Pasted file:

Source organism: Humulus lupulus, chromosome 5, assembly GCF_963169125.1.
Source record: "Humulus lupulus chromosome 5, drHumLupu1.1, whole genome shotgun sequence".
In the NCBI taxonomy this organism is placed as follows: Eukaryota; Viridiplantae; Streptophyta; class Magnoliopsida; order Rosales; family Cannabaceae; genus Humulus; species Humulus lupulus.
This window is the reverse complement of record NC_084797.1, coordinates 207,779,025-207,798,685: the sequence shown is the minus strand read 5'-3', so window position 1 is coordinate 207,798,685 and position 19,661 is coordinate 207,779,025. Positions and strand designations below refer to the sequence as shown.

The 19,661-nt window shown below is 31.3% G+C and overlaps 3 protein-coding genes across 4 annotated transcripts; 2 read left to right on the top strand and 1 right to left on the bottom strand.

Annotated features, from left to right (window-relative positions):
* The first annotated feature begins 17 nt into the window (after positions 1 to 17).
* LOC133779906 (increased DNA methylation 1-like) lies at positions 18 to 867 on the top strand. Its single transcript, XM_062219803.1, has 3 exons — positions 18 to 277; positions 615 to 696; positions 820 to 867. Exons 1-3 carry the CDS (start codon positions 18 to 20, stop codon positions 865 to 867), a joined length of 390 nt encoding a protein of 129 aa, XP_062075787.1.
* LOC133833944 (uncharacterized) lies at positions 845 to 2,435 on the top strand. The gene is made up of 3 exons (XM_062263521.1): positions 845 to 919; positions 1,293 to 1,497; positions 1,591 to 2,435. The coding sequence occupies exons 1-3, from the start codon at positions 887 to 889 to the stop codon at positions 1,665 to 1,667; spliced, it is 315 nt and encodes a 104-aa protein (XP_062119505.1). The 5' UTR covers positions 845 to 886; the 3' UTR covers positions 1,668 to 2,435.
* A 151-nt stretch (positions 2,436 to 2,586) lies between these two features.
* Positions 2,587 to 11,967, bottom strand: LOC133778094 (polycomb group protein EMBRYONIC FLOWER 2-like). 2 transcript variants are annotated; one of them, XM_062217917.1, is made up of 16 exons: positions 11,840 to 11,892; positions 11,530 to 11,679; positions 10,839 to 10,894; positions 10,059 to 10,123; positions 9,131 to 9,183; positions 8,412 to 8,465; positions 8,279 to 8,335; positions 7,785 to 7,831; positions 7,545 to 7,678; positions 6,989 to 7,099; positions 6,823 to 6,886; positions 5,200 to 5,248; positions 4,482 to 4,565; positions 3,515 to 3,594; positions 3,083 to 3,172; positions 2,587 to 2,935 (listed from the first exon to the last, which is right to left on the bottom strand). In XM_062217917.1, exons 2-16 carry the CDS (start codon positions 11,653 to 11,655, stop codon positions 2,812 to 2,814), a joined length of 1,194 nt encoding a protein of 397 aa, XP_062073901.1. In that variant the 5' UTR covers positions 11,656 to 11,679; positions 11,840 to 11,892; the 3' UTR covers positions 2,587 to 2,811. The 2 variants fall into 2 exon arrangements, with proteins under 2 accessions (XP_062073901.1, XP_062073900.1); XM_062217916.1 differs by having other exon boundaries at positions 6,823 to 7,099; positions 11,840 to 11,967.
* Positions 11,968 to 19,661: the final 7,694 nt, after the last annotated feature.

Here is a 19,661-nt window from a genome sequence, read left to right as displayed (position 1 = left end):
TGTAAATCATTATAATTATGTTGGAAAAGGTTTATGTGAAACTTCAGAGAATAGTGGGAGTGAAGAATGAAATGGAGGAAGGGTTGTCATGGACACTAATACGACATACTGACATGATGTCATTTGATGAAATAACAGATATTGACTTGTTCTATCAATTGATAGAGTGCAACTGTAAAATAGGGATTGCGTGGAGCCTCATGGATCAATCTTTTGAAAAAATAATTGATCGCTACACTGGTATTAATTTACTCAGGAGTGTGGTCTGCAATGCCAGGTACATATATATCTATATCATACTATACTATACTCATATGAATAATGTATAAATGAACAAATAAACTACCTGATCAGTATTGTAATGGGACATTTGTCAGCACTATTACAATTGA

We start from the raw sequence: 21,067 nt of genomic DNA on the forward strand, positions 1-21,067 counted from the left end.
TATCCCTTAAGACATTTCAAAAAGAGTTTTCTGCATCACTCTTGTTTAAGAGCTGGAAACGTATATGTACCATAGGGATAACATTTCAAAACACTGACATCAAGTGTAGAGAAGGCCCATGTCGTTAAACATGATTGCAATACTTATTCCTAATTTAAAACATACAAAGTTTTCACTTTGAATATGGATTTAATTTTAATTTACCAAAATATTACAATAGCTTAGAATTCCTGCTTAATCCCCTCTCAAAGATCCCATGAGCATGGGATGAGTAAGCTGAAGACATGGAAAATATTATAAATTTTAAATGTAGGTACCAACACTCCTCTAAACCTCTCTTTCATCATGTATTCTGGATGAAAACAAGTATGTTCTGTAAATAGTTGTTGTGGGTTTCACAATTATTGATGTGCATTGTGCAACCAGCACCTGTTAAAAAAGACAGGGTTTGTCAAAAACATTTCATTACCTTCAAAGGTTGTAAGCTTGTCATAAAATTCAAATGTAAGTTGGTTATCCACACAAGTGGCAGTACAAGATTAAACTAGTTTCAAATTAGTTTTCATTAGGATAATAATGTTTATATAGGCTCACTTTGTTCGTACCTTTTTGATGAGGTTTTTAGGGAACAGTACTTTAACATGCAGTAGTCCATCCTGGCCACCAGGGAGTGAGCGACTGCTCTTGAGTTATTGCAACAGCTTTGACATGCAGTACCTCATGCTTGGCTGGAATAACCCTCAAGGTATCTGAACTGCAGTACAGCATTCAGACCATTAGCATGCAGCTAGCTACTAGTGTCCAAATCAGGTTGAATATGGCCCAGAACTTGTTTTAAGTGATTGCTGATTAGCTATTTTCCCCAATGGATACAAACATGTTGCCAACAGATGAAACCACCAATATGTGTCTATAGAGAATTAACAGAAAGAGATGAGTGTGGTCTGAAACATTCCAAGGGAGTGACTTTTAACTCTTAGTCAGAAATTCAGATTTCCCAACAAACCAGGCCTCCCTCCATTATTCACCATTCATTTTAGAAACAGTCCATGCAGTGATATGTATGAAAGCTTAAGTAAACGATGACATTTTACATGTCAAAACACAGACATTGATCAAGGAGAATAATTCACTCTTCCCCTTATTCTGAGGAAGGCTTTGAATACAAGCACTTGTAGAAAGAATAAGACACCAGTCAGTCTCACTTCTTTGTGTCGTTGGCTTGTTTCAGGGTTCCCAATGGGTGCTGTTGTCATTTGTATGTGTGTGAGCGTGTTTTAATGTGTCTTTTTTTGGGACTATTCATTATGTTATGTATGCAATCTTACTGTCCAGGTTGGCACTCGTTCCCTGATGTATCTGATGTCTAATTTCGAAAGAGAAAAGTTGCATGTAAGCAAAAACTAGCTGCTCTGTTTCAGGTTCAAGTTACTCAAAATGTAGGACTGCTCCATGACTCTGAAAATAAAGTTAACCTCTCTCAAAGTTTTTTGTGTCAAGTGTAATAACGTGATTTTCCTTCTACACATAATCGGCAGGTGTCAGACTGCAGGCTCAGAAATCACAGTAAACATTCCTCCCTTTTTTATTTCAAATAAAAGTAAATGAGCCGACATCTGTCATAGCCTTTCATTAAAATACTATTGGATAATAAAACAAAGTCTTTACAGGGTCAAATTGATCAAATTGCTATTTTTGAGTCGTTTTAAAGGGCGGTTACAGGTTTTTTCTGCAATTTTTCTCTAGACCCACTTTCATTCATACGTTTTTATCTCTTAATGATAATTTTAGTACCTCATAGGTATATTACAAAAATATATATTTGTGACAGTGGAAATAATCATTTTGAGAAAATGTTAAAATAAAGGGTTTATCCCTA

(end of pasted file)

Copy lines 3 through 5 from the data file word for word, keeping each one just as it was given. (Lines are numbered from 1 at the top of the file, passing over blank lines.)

In the NCBI taxonomy this organism is placed as follows: Eukaryota; Viridiplantae; Streptophyta; class Magnoliopsida; order Rosales; family Cannabaceae; genus Humulus; species Humulus lupulus.
This window is the reverse complement of record NC_084797.1, coordinates 207,779,025-207,798,685: the sequence shown is the minus strand read 5'-3', so window position 1 is coordinate 207,798,685 and position 19,661 is coordinate 207,779,025. Positions and strand designations below refer to the sequence as shown.

The 19,661-nt window shown below is 31.3% G+C and overlaps 3 protein-coding genes across 4 annotated transcripts; 2 read left to right on the top strand and 1 right to left on the bottom strand.